Cold nights do one of two things. It either keeps people snuggled down or it gets them up and feeding the fire.”
–Rod Collins (Bitter’s Run)
“He that committeth sin is of the devil; for the devil sinneth from the beginning. For this purpose the Son of God was manifested, that he might destroy the works of the devil.”
–1 John 3:8 (KJV)
I am convinced that we do not take enough time to be thankful. We either get too occupied with our blessings and don’t thank the Lord for them, or we just take them for granted. We might even think we deserve them. The sign of the believer in Jesus Christ is their joy. Yet so many droop along, or they let the devil steal their joy, or they let the woes that befall them take away their joy. Sometimes it is because of all we have. The more we get, the more often we tend to forget to be thankful and therefore, lose our joy.
How can our joy abound? How can we walk through this world with our head erect and a smile on our face? The first thing is to recognize that God loves each and every person. Because of that love we can have joy unspeakable, and for that we should be thankful. God’s love is always there.
The second thing is to be thankful. Count your blessings and recognize that they come from the goodness of God. I heard a good sermon yesterday by my former pastor. He preached on Psalm 100; the psalm for giving thanks. He said the basis of thankfulness is: the grace of God. Look at Psalm 100 (from the HCSB)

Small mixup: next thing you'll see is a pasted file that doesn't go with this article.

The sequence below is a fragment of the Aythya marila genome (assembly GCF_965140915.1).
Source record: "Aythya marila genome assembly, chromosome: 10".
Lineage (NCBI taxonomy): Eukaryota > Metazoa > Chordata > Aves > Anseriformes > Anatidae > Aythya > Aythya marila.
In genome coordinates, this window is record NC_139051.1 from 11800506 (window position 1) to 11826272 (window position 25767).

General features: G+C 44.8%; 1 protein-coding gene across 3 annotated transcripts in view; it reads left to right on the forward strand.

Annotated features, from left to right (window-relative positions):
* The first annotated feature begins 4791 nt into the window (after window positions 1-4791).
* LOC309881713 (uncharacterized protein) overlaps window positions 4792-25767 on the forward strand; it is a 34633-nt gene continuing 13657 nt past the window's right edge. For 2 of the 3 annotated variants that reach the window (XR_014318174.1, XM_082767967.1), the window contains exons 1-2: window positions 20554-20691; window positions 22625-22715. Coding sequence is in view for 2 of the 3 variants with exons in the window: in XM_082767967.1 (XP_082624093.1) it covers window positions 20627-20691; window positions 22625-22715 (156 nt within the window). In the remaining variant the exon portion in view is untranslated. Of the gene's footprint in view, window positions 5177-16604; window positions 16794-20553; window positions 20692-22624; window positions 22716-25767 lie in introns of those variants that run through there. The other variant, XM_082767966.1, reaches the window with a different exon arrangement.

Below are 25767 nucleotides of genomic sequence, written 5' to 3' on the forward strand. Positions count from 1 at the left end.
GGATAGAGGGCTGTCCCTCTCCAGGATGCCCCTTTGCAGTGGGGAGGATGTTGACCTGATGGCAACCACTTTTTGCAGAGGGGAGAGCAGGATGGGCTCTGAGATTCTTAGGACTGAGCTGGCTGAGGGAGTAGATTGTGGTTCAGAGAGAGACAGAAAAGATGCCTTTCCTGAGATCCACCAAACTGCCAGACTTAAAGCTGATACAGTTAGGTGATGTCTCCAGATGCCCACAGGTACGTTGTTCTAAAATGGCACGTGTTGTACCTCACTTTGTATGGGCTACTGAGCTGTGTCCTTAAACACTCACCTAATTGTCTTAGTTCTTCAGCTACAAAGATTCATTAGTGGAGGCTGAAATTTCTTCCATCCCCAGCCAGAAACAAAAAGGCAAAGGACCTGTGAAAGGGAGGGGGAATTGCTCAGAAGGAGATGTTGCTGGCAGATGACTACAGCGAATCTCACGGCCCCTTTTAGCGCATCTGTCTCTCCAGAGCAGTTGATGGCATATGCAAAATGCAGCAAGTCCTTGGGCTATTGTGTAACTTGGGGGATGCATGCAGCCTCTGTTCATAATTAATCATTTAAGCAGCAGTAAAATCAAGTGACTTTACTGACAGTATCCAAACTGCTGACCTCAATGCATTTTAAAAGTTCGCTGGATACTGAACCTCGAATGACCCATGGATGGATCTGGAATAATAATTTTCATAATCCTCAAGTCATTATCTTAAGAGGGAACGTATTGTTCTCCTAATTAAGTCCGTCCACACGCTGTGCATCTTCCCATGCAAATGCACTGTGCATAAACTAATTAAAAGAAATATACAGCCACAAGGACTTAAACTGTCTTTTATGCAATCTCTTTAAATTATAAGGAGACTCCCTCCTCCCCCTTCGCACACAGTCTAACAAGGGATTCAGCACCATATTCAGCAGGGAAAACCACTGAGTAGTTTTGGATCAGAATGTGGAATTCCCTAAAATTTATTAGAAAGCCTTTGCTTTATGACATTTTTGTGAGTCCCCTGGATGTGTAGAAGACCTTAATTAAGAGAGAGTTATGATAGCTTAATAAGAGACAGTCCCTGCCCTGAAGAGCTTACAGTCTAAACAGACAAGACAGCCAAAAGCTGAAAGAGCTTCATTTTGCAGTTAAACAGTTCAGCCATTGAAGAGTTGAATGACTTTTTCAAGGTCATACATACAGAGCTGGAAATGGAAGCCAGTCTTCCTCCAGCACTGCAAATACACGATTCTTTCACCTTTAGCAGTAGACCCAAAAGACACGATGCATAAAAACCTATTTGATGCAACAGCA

“1 Shout triumphantly to the LORD, all the earth. 2 Serve the LORD with gladness; come before Him with joyful songs. 3 Acknowledge that the LORD is God. He made us, and we are His–His people, the sheep of His pasture. 4 Enter His gates with thanksgiving and His courts with praise. Give thanks to Him and praise His name. 5 For the LORD is good, and His love is eternal; His faithfulness endures through all generations.”
Read that over a few times, contemplate it. Make it a daily reading this week of Thanksgiving.
One other thought. In the Old Covenant, when sheep entered the Temple they were killed for sacrifice. In this Psalm, we are called His sheep, but there is a major difference. We can enter because of His sacrifice. He was the lamb that became the final and perfect sacrifice and His faithfulness continues.
“Then your apples all is gathered, and the ones a feller keeps
Is poured around the cellar-floor in red and yaller heaps;
And your cider-makin’s over, and your wimmern-folks is through
With theyr mince and apple-butter, and theyr souse and sausage too!…
I don’t know how to tell it–but ef such a thing could be
As the angels wantin’ boardin’, and they’d call around on me–
I’d want to ‘commodate ’em–all the whole-indurin’ flock–
When the frost is on the punkin and the fodder’s in the shock.”
–James Whitcomb Riley